Labour and Liberal Democrat peers are refusing to drop their plans to give 16- and 17-year-olds the vote, despite warnings it could scupper the prospect of David Cameron holding an EU referendum in the summer.
The Government is expected to set up a fresh showdown with the House of Lords this week by throwing out an upper house amendment to the EU Referendum Bill which would lower the voting age to 16.
But peers have vowed to defy the Government and reinstate the controversial amendment when it returns to the upper house.
The constitutional face-off threatens to leave the Bill in limbo, delaying the point at which Mr Cameron could call a vote.
It comes after the Prime Minister was forced to admit that he will not be able to strike a deal on his EU reform plan at this month’s summit of European leaders. The European Council President, Donald Tusk, claimed this would “pave the way for a deal in February”, giving Mr Cameron just enough time to call a vote for the summer.
The Prime Minister has promised an in/out vote on Britain’s membership of the European Union by the end of 2017, but he is widely expected to move more quickly.
If Mr Cameron strikes a deal in February and calls an election immediately, anti-EU campaigners believe the vote could take place as early as Thursday 14 July. This is because a date for the referendum would take six weeks to be signed off by Parliament, followed by at least 10 weeks of campaigning. However, the date could still be delayed by the House of Lords’ refusal to drop plans to extend the franchise.
Before the expected showdown, the Foreign Secretary, Philip Hammond, has cleared space in the Commons diary for a vote on Tuesday, in which MPs are expected to kick out the Lords’ amendment. It had been suggested that some Tory Eurosceptics are prepared to back the peers’ amendment in an attempt to delay the referendum even further.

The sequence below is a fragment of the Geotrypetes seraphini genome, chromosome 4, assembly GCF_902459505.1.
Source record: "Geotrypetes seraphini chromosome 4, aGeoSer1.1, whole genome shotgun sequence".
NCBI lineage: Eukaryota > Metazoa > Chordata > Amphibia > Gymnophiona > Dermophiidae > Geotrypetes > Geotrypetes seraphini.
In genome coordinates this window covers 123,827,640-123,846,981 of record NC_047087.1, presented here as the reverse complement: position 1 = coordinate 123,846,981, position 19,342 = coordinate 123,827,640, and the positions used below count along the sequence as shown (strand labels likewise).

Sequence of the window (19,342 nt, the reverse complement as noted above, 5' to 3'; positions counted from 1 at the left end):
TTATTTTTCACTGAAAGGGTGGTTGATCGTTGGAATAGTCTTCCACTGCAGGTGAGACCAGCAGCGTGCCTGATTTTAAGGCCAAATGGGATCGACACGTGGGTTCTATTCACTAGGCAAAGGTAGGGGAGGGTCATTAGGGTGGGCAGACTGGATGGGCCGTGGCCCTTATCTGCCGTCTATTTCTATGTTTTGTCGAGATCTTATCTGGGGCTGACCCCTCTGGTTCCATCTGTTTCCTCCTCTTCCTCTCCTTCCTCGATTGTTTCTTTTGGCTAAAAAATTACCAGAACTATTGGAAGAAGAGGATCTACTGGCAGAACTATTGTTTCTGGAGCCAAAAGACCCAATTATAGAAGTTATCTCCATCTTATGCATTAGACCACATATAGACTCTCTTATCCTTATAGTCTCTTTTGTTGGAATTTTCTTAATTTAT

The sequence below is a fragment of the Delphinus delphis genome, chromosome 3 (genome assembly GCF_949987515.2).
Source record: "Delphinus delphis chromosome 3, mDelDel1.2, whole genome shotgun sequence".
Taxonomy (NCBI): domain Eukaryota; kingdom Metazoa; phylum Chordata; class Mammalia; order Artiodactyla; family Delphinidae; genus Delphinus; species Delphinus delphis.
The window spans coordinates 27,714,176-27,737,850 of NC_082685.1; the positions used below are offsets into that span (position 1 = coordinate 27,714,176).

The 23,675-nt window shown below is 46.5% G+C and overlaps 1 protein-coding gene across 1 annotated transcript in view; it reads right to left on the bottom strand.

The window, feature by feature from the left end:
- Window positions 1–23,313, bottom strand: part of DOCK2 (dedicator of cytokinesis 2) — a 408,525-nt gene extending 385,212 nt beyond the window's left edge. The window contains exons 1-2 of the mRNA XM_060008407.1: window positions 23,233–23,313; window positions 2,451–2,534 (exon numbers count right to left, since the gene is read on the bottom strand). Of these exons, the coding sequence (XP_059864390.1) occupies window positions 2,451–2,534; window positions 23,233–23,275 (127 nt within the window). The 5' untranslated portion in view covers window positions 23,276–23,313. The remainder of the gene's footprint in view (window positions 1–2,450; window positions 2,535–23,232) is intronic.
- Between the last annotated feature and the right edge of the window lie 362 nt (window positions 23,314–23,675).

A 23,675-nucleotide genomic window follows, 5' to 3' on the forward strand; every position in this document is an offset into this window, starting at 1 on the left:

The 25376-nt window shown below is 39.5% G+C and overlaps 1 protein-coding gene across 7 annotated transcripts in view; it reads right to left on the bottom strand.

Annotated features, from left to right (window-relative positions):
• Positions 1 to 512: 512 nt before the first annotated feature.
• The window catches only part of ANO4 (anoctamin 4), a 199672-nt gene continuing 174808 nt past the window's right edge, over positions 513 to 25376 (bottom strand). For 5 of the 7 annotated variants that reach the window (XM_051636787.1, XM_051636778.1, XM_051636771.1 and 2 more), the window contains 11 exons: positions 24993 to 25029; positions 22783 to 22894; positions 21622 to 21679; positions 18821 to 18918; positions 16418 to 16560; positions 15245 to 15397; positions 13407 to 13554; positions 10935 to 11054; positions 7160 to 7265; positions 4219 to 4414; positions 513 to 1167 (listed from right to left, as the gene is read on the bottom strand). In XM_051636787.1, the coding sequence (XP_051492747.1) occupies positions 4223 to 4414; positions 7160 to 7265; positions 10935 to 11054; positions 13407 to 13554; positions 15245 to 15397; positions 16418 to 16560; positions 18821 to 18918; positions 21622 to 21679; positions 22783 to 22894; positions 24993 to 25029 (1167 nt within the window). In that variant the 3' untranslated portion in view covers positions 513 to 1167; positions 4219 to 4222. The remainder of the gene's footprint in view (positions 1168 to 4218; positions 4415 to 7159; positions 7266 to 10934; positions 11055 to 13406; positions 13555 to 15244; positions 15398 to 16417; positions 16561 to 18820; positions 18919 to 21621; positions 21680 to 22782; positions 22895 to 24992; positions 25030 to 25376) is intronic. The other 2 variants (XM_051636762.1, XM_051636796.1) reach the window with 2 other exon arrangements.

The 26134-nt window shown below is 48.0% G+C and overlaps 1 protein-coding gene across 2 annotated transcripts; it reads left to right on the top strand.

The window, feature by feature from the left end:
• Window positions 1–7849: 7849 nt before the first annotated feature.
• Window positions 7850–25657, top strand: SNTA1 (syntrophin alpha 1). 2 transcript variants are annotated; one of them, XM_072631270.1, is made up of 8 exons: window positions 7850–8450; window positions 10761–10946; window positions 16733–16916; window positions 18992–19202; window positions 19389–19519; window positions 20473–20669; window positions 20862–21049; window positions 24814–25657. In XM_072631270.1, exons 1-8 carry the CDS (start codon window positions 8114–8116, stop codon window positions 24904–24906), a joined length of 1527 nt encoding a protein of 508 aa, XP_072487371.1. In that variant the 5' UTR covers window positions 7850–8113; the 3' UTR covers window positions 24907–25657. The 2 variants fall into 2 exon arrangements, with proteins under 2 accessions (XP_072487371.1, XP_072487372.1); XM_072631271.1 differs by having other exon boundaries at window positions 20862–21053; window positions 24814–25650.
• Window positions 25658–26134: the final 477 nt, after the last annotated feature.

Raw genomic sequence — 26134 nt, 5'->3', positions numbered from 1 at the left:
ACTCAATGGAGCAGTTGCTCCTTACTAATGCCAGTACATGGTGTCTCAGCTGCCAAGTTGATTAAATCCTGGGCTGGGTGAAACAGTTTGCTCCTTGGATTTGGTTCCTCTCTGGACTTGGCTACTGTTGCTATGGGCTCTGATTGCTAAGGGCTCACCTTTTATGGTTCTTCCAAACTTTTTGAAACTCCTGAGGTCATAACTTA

In order to give under-18s the chance to take part, the Electoral Commission is understood to need at least six to nine months to register the new voters. This would force the Government to delay any poll until September. However, the Electoral Commission has previously suggested that the enrolment of 1.5 million teenagers on the electoral register could take up to a year – pushing back any vote until 2017.
Government sources insist they are confident they have the numbers to throw out the peers’ attempt to lower the voting age. In expectation that MPs will reject the Lords amendment, time has been set aside in the upper house the following week to debate the proposal. If the peers refuse to back down, the amendment will go back to MPs for fresh consideration in a process known as “ping pong” between the houses.
In pictures: Alex Salmond's campaign for Scottish independence
In pictures: Alex Salmond's campaign for Scottish independence
1/9 The campaign for independence
Alex Salmond stepped down as Scotland's First Minister and the leader of the SNP after the country voted no to independence
2/9 The campaign for independence
Alex Salmond said he accepted 'the democratic verdict of the people'
3/9 The campaign for independence